It’s a Tuesday, and once again we are trundling along an undulating road towards Palacaguina through the mountainous terrain of northern Nicaragua. We are on the way to a centre that is split in to two sections: half is a pre-escolar (pre-school) and the other is Asilo de Ancianos, a care home for the elderly. To hear of such necessities in Nicaragua is a rarity, but a much-appreciated service for those that get to obtain the education or receive the tender loving care in some of the most vulnerable years of their lives.
Fortunately for Palacaguina, a Spanish cooperative funded the construction of the modern centre, which provides care to 8 permanent residents and 25 non-permanent locals (health checkups, birthday celebrations, regular meals, therapy sessions etc.) and provides pre-school to a host of toddlers. The pre-school children are also selected as being the most vulnerable in the area.
‘The children that come here have dads that stay at home [due to a lack of work], and who live on 50 dollars a month, for 5 to 6 children’, explained Maira, the centre’s coordinator.
However, due to underfunding, the 25 non-permanent attendees in Asilo de Ancianos only receive 2 meals a week: ‘the elderly should be able to come for food everyday’, said Maira, resolutely.
In total, it costs the centre 10,000 cordobas to provide care and meals for the elderly and the children, roughly 400 dollars. A very small amount compared to UK costs, but a large sum of money in Nicaraguan terms.
Cue the Progressio ICS volunteers! The group began digging two vegetable patches for the centre; one for the pre-school and one for Asilo de Ancianos. It’s been a laborious process thus far: pickaxes have been wielded, heavy metal bars have been thrust in to the hard terrain, and sweat has poured in litres, not millilitres. After three sessions, the patches are ready for an application of organic fertilizer and pesticides, and subsequently, the soothing part - the planting.
With Nestor, FENCOOP’s facilitator, we have calculated some extraordinary yields from the patches:
• In half of plot 2 (plot one has not been prepared as of yet), the centre will have 50 chiltoma plants (miniature peppers), producing roughly 1000 chiltomas
• In the larger half of plot 2, 160 tomato plants will be planted, producing approximately 3500 tomatoes
• In plot 3, 11 ayote plants (from the squash family) will be planted, producing 110 ayotes; 10 pipian plants, producing 250 pipians; 8 pepino plants (cucumbers), producing 200 cucumbers; and 6 watermelon plants, producing 60 watermelons.
It is clear that not all the produce will survive the wrath of pests and disease, so some deductions will surely be necessary, but with such large quantities, the vegetables that make it to harvest will help with the centre’s finances – less on the weekly grocery shop! - and provide sustenance to more of the local children and elderly; the intended purpose of the patches in the first instance.
On a deeper level, it helps to establish ‘food security’. According to the World Health Organisation (WHO) ‘food security’ is built on three pillars. Food availability: having ‘sufficient quantities of food available’. Food access: having a diverse range of nutritious food available on a consistent basis. And, food use:’ appropriate use [of food] based on knowledge of basic nutrition and care’. A vegetable garden contributes to meeting all three of the above ideals.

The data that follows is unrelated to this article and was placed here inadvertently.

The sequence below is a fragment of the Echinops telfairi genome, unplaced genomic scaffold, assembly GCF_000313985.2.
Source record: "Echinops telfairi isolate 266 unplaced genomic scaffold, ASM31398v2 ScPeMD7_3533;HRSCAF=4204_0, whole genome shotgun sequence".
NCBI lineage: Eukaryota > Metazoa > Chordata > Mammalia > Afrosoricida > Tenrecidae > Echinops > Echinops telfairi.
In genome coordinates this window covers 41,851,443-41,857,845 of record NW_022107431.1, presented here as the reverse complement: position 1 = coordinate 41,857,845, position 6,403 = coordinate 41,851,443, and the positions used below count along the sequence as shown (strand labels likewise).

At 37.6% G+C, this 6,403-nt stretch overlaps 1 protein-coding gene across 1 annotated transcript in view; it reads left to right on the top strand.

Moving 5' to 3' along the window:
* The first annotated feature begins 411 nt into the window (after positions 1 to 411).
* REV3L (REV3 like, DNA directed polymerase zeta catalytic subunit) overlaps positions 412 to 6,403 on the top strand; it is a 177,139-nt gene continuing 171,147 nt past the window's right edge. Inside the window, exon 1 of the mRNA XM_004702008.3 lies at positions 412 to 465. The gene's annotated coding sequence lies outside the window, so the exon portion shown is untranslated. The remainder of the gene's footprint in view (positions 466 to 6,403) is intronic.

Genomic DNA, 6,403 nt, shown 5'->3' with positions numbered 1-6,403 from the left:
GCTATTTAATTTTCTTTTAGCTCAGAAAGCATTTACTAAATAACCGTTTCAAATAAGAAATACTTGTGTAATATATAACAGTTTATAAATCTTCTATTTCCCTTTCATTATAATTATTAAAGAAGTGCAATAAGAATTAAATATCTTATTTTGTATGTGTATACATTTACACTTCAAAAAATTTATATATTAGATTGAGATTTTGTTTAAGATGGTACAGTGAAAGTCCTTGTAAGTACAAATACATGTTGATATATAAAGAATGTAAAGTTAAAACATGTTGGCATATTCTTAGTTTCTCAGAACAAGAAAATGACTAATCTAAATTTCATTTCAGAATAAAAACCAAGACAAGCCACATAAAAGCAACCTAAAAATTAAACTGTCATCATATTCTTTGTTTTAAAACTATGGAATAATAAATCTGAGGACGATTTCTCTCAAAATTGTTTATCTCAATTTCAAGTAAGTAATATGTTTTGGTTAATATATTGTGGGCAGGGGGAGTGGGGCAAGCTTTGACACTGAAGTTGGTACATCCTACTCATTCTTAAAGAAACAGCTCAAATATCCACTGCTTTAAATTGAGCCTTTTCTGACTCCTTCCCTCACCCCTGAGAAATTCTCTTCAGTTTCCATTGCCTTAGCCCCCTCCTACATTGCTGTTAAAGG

Local growing also increases a community’s ‘resilience’. According to the Transition movement, who have been successfully promoting local growing throughout 100s of communities in the UK, ‘’resilience is the ability of a community to withstand shocks from the outside”. A non-resilient country or community would be one which is vulnerable to the unavailability of critical food supplies due to various risk factors including droughts, shipping disruptions, fuel shortages, and economic instability.
For example, the UK is vulnerable because of dependence on imports and the complex supply chains which have to be undertaken just to get food to the supermarkets: think of the oil-based pesticides, the natural gas-based fertilisers, the lorries, the ships, the planes, the packaging and the refrigeration needed before a majority of food reaches the shelves. All of this relies on fossil fuels. If oil prices were to increase then food prices would increase and if any of these supply chains were to cease, the UK would be left at risk, because we simply do not have the knowledge of growing, the domestic infrastructure, or the community relations to be able to feed ourselves in a more self-sufficient way. This makes the UK non resilient.
Nicaragua is more resilient in some senses, but less in others. It grows most of its staple foods domestically on its fertile land, and only really relies on imports for non-food items. The problem for Nicaragua is its focus on a few food commodities. This makes it non-resilient because if these foods decline in productivity due to global warming, or suffer loses due disease and pests, the people will be at further risk of already omnipresent malnutrition. By encouraging local growing – something that is relatively common in Nicaragua already – through the vegetable patches, the group is encouraging diverse food sources embedded within communities, empowering future generations (particularly the pre-school) by giving them a space to learn about how to recycle seeds and grow plants, considerably reducing ‘food miles’ because the centre can get a large source of their nutrition right in their own back yard, and it helps strengthen the communities social glue – not that Nicaragua needs a lot more of this! And for all of the volunteers, particularly the internationals, many of us will of learnt how to prepare a vegetable patch and plant; education all round then.
By Andrew Tappin